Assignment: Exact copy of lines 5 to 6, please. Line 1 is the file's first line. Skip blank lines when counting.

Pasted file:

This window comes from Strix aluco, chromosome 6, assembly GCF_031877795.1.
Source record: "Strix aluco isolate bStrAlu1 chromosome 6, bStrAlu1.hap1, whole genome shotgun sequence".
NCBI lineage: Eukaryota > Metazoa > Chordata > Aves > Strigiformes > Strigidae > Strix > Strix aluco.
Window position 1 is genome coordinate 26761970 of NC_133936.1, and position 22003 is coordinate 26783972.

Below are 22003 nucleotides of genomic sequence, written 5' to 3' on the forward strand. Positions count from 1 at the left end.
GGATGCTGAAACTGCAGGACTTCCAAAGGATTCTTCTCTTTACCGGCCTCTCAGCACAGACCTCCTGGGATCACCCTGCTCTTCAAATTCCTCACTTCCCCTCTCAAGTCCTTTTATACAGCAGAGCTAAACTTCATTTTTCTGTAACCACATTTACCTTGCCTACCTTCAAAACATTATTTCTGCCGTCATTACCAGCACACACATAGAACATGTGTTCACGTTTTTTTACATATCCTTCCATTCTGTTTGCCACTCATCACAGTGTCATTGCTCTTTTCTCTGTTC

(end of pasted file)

Below are 22003 nucleotides of genomic sequence, written 5' to 3' on the forward strand. Positions count from 1 at the left end.
GGATGCTGAAACTGCAGGACTTCCAAAGGATTCTTCTCTTTACCGGCCTCTCAGCACAGACCTCCTGGGATCACCCTGCTCTTCAAATTCCTCACTTCCCCTCTCAAGTCCTTTTATACAGCAGAGCTAAACTTCATTTTTCTGTAACCACATTTACCTTGCCTACCTTCAAAACATTATTTCTGCCGTCATTACCAGCACACACATAGAACATGTGTTCACGTTTTTTTACATATCCTTCCATTCTGTTTGCCACTCATCACAGTGTCATTGCTCTTTTCTCTGTTC